RALEIGH — Sitting in federal court watching prosecutors paint former CIA contract worker David Passaro as a brutally violent interrogator, his fellow Harnett County church parishioners doubt it.
The dozen or so members of Flat Branch Presbyterian Church don't see a clever, savage man who prosecutors say beat Afghan detainee Abdul Wali over two days in June, 2003 until he could no longer walk, stand, use the bathroom or, in the end, survive.
They see cheerful Dave Passaro, the eternal optimist. They see Dave, their dear and devoted Christian brother, who leads Bible study in jail. They see a member of the church's Care Committee who called, wrote, visited and prayed for parishioners in need.
Not David the criminal, charged with four felony crimes that could put him in prison for 40 years if convicted. But Dave the choir boy.
"He sang in the choir and did a lot of wonderful things in the church," said Neil Bain of Lillington, the church's pastor, who attended court during the first week of the trial last week. "He showed a lot of concern for the people there. He's a good singer. We miss him."
"I find it hard to believe from his character ... that it could be true. I find it hard to believe that he would be so different in that situation. But I'm here to listen. He hasn't told me anything about it except that he didn't do it."
In court, the presence of Passaro's church supporters seems to buoy the 40-year-old former Special Forces medic. He looks behind him, smiles at them, waves, jokes.
He mouths to them his favorite Bible verse: the familiar Psalm Chapter 23, Verse 1: "The Lord is my shepherd; I shall not want."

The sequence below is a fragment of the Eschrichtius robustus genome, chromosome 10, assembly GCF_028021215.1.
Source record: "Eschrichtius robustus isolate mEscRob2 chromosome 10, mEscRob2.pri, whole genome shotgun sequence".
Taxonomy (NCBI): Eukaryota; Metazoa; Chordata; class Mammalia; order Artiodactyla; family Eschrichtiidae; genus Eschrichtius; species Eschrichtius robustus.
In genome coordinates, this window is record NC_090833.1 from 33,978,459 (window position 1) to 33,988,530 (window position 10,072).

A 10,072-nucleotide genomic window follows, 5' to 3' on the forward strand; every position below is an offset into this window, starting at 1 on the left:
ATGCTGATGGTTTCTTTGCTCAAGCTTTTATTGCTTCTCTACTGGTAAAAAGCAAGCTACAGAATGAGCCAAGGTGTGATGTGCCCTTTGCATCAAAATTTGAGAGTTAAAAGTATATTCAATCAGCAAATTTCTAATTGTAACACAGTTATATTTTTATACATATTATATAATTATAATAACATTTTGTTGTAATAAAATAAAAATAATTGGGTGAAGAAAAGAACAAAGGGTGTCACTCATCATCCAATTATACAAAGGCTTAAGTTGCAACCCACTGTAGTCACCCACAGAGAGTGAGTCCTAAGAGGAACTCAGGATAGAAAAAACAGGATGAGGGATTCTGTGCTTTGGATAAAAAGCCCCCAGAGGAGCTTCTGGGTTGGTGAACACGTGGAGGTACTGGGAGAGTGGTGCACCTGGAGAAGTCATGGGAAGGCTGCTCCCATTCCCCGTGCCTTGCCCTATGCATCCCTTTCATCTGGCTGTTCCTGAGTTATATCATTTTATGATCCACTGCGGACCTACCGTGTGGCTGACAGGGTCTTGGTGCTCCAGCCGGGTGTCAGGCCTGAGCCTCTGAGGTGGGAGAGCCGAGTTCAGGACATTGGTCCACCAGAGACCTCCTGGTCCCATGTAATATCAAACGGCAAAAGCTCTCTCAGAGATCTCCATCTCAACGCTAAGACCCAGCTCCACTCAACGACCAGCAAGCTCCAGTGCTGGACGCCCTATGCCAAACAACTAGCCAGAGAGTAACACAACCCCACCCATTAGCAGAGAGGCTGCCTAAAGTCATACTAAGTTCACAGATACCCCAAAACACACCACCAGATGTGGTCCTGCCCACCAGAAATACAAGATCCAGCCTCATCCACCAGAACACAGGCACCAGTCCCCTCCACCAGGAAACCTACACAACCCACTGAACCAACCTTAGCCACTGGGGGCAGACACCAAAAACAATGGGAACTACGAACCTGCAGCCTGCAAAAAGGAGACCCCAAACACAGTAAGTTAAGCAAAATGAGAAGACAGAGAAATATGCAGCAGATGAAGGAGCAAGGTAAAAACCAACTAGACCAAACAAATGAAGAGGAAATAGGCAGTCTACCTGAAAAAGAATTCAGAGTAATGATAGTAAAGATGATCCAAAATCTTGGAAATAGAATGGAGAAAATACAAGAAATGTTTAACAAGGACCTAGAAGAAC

Bert Pitchford, the church's former pastor and a former Army Special Forces counterinsurgency specialist, feels a kinship with Passaro. He came to court four days last week, most of which the prosecution spent laying out its case for guilt.
"I think it's a fair trial," said Pitchford, a Pine Valley resident. "I'm anxious to see what the defense puts on."
Does Pitchford think Passaro could be guilty as charged?
"I don't know what happened -- Dave has never talked with me about it," Pitchford said. "I'm just here to support him spiritually. Only God knows the truth of the matter."
Another time Pitchford offered, "There's things that happen in life. If people saw me drive, they would say, 'He's a preacher?' "
In this legal dispute over the truth, a jury of citizens will be called upon to decide what happened to Wali, and whether to hold Passaro responsible.
Pitchford recommends another Bible verse, Proverbs 18:17, which loosely says a person seems right until you hear the other side.
Church member Roberta Keithly of Linden already has rendered her personal verdict for Passaro: not guilty in the slightest.
"I'm still very positive," she said after several days of damning testimony against him. "The Lord works in mysterious ways."
Since legal proceedings against Passaro began two years ago, his faith has surged, Keithly said.
When Keithly returned to court Friday afternoon just after lunch, Passaro looked at her and smiled. She complimented his gray suit and lavender tie.
Passaro pointed to a man nearby and told Keithly, "He said I look like one of the lawyers. I said, 'Hey, no need for name-calling.' "
They charmed each other, in the way that friends do.
Earlier this week, Passaro told Keithly his favorite church hymn: "He Will See Me Through."
"David uplifts everybody," she said. "We're going to sing it when he comes home next week."
A free man, she believes.
Staff writer Matthew Eisley can be reached at 829-4538 or email@example.com.